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Huge Bay Area landlord pays out $3.7M settlement over illegal rent hikes

A man in a suit speaks at a podium with a microphone; others listen in the background, outdoors under daylight.
California Attorney General Rob Bonta announced a settlement paid by Invitation Homes over illegal rent hikes. | Source: Genaro Molina/Los Angeles Times/Getty Images

Invitation Homes, the largest owner of single-family homes in the Bay Area, has agreed to pay $3.72 million in civil penalties and refunds to resolve allegations that it illegally raised the rents on hundreds of homes.

The payment settles a lawsuit filed by California Attorney General Rob Bonta against the Dallas-based company, alleging it violated the tenant protection and price-gouging laws by unlawfully raising rents on some 1,900 homes between October 2019 and October 2022. 

Invitation Homes owns and manages approximately 12,000 rental homes across California and more than 1,600 homes across the East Bay and North Bay, according to reporting from the San Francisco Chronicle

Co-authored by Bonta, the California Tenant Protection Act was enacted in 2019 and included stronger provisions protecting tenants from new rent increases and evictions. Specifically, the law prohibits landlords from increasing the total rent for a unit by 5% over inflation or 10%, whichever is lower.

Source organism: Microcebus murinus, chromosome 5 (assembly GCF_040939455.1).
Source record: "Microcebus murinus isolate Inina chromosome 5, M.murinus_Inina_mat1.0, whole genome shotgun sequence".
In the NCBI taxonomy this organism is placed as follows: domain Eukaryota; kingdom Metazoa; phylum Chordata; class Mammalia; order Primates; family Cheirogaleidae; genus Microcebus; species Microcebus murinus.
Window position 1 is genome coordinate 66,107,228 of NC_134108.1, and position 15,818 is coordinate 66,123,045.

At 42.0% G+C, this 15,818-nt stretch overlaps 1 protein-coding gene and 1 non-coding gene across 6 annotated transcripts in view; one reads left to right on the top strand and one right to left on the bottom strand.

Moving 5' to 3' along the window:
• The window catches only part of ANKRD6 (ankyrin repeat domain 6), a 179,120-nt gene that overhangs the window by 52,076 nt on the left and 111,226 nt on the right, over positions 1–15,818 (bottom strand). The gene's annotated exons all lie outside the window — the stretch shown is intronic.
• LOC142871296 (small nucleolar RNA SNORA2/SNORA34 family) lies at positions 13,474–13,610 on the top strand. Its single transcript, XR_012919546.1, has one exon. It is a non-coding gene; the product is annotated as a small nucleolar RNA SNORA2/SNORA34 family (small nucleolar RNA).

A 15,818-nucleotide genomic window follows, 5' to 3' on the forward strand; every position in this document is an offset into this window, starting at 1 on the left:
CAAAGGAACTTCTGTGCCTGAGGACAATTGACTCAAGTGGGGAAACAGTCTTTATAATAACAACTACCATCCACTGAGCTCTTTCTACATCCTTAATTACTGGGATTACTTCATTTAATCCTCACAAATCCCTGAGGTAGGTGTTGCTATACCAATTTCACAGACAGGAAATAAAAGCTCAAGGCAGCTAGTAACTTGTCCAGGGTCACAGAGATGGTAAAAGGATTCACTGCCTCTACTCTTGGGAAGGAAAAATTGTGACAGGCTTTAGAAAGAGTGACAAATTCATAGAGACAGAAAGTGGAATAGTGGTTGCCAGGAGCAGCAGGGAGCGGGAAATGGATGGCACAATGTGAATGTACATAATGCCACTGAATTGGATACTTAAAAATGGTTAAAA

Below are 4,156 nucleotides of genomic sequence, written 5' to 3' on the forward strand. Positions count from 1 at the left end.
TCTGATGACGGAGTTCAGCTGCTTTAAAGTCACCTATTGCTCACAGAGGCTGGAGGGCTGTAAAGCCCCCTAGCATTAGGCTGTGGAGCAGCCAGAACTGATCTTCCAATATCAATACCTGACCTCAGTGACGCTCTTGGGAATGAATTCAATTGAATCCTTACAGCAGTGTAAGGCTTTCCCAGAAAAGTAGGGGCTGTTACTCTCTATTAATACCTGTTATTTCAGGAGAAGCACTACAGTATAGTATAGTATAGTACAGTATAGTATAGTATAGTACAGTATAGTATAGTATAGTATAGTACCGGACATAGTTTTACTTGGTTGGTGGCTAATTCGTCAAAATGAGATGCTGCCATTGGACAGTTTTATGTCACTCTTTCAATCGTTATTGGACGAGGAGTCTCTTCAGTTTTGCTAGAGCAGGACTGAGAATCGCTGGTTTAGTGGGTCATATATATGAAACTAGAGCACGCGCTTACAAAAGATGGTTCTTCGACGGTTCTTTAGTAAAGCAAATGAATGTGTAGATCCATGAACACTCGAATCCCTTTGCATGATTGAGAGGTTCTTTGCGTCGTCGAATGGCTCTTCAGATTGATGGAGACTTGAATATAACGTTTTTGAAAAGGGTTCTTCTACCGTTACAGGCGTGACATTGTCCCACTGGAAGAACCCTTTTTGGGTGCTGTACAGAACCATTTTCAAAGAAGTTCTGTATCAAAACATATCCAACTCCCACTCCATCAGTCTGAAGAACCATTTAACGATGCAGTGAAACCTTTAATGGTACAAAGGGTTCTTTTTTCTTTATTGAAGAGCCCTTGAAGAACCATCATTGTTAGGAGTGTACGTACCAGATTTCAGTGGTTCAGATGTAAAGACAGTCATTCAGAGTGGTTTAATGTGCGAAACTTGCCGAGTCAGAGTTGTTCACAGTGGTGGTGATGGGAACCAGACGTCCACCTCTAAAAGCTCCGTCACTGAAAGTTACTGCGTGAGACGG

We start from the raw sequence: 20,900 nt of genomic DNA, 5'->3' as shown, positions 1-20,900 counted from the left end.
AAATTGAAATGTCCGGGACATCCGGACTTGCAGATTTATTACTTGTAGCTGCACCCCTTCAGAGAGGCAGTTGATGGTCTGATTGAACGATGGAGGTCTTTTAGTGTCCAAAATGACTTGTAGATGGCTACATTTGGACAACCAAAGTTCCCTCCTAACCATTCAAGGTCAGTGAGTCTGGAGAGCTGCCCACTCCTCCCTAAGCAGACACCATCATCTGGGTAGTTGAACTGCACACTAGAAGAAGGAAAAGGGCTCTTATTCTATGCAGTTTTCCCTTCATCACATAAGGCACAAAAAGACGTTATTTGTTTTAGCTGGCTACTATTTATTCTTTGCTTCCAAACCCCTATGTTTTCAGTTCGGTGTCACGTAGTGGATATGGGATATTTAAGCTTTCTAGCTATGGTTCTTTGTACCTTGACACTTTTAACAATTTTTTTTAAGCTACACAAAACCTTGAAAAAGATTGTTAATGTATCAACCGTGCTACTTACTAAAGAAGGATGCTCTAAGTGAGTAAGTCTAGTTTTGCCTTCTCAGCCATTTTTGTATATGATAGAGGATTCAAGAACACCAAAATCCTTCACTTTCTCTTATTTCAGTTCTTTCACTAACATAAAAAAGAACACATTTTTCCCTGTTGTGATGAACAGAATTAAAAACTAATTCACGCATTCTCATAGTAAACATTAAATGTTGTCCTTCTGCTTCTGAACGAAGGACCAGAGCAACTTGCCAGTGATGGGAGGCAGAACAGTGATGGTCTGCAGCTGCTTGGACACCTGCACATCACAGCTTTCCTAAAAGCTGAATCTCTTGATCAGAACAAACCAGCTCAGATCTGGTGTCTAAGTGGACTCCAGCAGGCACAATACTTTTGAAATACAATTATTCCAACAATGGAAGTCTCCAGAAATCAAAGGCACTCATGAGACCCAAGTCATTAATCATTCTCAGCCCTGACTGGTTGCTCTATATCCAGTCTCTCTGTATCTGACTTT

The state’s price-gouging laws prohibit landlords from raising the price of rental housing for an existing or prospective tenant by more than 10% of the previously charged or advertised rent in the event of a declaration of emergency. 

An investigation from the Attorney General’s Office found that Invitation Homes subjected tenants to rent increases higher than those benchmarks allowed.

As part of the settlement, Invitation Homes is paying $2.04 million in civil penalties and has also pledged to refund or credit tenants the amount it collected in excess of state rent caps plus 5%, totaling more than $1.68 million.

The company is also required to restore lawful rental rates for all of its California tenants, perform quarterly audits to ensure they aren’t running afoul of regulations and correct or amend any data on late or unpaid rents to credit reporting agencies.

The company must also provide annual compliance reports on rent increases and potential violations to the state Department of Justice for the next five years. 

“We are pleased to reach an expeditious and mutually favorable agreement on this matter with the California Department of Justice. We continue to stand proud of our overall business, and in this case, our transparency, timely cooperation, and active engagement with the Department,” an Invitation Homes spokesperson said in a statement. 

Invitation Homes has been investigated for its practices around tenant eviction, along with unpermitted repairs in recent years. 

Kevin Truong can be reached at